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The Hazelwood Power Station, which closed last year, in Victoria, Australia. Wikimedia Commons

Australia's coal-loving lawmakers dismissed the Intergovernmental Panel on Climate Change's (IPCC) warning to phase out the polluting fossil fuel by 2050.

In a recent interview with SkyNews, deputy prime minister Michael McCormack said Australia will "absolutely" continue to use and exploit its coal reserves regardless of what the IPCC report says.

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U.S. Energy Secretary Rick Perry during a meeting with Prime Minister of Ukraine Volodymyr Groysman in Kyiv, Ukraine, on May 21. Maxym Marusenko / NurPhoto via Getty Images

Energy Secretary Rick Perry, who has aggressively championed fossil fuels and expressed skepticism that the climate crisis is man-made, will step down from his post by the end of the year, The New York Times reported.

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No LNG Rally on May 26, 2015, in Salem, Oregon; in 2016 we defeated the project. Alex Milan Tracy

By Dan Serres

As highlighted by the article Why Does Climate Change Matter to the Columbia?, we are in the the fight of our lives to stop dirty fossil fuels and transition to clean energy. The good news? You are making a difference right now. As activists, you have a tremendous impact on greenhouse gas pollution in the Pacific Northwest. Over the past decade, you defeated the region's largest fossil fuel proposals. From stopping liquefied natural gas (LNG) developments on the Lower Columbia River, to blocking mind-blowing quantities of coal exports, to persuading Washington Gov. Jay Inslee to deny North America's largest oil train terminal, your efforts register on a global scale.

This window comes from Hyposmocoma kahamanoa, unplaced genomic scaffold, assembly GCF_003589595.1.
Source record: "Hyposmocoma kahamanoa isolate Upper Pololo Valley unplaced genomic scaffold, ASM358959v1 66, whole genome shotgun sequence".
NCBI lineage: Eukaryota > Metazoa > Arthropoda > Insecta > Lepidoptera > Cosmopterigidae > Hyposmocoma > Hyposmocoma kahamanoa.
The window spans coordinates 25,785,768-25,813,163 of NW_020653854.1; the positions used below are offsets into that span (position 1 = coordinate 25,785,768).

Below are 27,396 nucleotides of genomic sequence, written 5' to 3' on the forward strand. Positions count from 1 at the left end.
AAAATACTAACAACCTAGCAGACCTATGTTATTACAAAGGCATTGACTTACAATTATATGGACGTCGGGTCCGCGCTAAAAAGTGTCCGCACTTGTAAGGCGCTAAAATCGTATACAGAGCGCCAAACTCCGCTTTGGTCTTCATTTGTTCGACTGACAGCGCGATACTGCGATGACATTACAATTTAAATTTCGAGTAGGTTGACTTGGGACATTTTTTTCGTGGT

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Conservative lawmaker Scott Morrison has forced out Malcolm Turnbull as Australian prime minister, the third time the country's leader has sunk over climate policy in the past decade, and the seventh since 1997, according to Australia's ABC News.

An internal Liberal party row started when Turnbull proposed modest emissions targets for the country's energy sector. He dropped the plans Monday after pressure from the party's right-wing faction, but that led to a narrowly defeated leadership challenge from Peter Dutton on Tuesday, then a final ousting from Morrison on Friday.

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Lighthouse Resources Inc.

Washington state regulators denied a water quality permit for a major coal export terminal Tuesday, dealing a possibly lethal blow to the project.

The Washington Department of Ecology denied the permit for the Millennium Bulk terminal project, finding that the proposed terminal would have caused "significant and unavoidable harm" to the nearby city of Longview.

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Pexels

Last year's Intergovernmental Panel on Climate Change (IPCC) report sounded a global alarm about the need to rapidly reduce greenhouse gas emissions to reach "net zero" levels by 2050. While there have been stark climate warnings for decades, this time the reaction was different. There is an unprecedented global surge of inspired climate activism, and across the country governors and state legislatures are taking up emissions reduction plans. Even some top-tier Democratic presidential candidates are pushing climate policies that would have been mostly unthinkable just a few months ago.

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Goldman Environmental Prize Foundation

Six grassroots environmental activists will receive the prestigious Goldman Environmental Prize today. Dubbed the Green Nobel Prize, the Goldman Prize honors environmental activists from each of the six continental regions: Europe, Asia, North America, Central America and South America, Africa and islands and island nations.

This year marks the 30th anniversary of the Prize founded in 1989 by U.S. philanthropists Rhoda and Richard Goldman. To date, 194 winners from 89 different nations have received this award.

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Cyclone Idai hit the Mozambican coast earlier this month, devastating the port city of Beira and killing at least 700 people in Mozambique, Zimbabwe and Malawi. GUILLEM SARTORIO / AFP / Getty Images

By Michael Novick

Environmental catastrophes in southern Africa and in the U.S. Midwest underscore the fact that life-threatening damage from capitalist-induced climate change is happening already.

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The Paradise Fossil Plant in Kentucky. TVA

By Tara Lohan

President Trump didn't exactly lie low over the holidays.